Container terminal operations are pure play infrastructure business and have some of the following key characteristics: High barriers to entry due to the high capital requirements, regulatory requirements and limited land availability Coordinated hinterland transportation connections requiring local governments receptive to development New terminal development often constrained by local planning procedures and regulations Long lead times for project execution due to the involvement of many stakeholders in the process Limited competition partially due to geographical constraints The competitiveness of container terminal's operations is determined not only by the terminals' facilities but also its the external infrastructure.
Page 37 Share Cite Suggested Citation: Improving Productivity in U. The National Academies Press. The physical plant con- sists of berths for ships, cranes for transfer of containers between the terminal and the ship, yards for storage of the containers, gates for entrance, exit, and checking of containers, several other smaller subdivisions for equipment, and administration.
The pro- cesses involved include checking the containers through the gate in both directionsstuffing and stripping, transporting contain- ers between gate and storage areas and between the storage area and the cranes, and hoisting the containers on and off the ship.
In the United States today there exists a large number of con- tainer terminals, the total capacity of which exceeds that required to handle the current level of trade. This situation results, in part, from the fact that many local and state governments have encour- aged the development of their ports through a variety of subsidies.
Selection of a particular terminal by a shipping line results from considering a multitude of factors, including the terminal charges, container terminal business plan turnaround time for the ship, the nearness of the terminal to the container shippers or receivers, the convenience of the terminal to the hinterland infrastructure road, rail, feeder shippingand Workshop participants are listed in Appendix D.
The first two factors can be directly influenced by the various parties that have direct control of the terminal activities. These parties include the port, the terminal operator, the stevedores, and to a certain extent the shipping line and the truckers who use the terminal as an interface.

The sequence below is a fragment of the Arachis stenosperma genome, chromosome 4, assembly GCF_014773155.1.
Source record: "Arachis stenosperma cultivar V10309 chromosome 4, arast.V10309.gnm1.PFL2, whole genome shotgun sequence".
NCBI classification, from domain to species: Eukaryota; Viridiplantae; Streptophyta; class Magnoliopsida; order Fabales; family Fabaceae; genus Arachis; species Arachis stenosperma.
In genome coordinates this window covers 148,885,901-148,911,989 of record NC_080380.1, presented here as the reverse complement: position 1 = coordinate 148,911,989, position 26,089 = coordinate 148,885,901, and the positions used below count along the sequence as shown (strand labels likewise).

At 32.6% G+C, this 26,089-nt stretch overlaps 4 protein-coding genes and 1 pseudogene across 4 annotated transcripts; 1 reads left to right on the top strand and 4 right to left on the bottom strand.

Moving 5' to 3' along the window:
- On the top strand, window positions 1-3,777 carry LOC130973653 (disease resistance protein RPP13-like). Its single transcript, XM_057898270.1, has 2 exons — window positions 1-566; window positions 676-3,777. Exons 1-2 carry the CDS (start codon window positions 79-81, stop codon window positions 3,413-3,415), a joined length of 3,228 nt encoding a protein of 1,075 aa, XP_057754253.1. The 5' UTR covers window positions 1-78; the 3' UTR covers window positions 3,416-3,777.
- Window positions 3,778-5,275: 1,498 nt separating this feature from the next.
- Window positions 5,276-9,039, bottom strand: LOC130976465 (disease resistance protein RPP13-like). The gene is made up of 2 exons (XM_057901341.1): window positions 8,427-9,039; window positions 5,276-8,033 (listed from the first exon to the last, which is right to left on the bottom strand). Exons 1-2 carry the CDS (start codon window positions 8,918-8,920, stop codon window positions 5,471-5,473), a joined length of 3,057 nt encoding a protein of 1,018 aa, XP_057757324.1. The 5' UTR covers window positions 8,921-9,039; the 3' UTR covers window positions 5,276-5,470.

The remaining factors, although very important to the success of a terminal in attracting business, are the result of geographic location, weather, historical accident, demographic factors, and container terminal business plan like. These factors are not addressed in the following discussion of terminal productivity, since they do not represent features that can easily be modified by the interested parties.
The focus of this report involves, therefore, only the measure- ment of productivity of the terminal itself. Measurement is the first step in management, since it provides the necessary yardstick for assessing both performance and improvement.
Productivity measures are traditionally formed as the ratios of two quantities that generally reflect an input to a process and its output. In industry either the input or the output is often measured in monetary terms, since profitability is an issue. Labor is a principal component in the cost of operating a terminal.
Wide variations of labor costs exist across the United States, and even larger variations exist when compared with labor costs abroad.
It is fair to say that most of the parties involved in container terminals use such cost measures in their daily business, although there is no unanimity on which measures are the most appropriate and, under any circumstance, these measures are considered highly proprietary.
Approaches that involve actual costs have not been adopted here. Efficient operation of a terminal is presumed to require cer- tain labor, land, and equipment resources independent of these local variations. The point of view here is that productivity mea- sures that are ratios of two physical measurements can reflect the efficiency of the process without the need for addressing local costs.
As such, these measures should have broad applicability both here and abroad. Finally, any measure of productivity should be selected on the basis that it is unambiguous, easy to measure, and sensitive to the most critical part of the operation it addresses.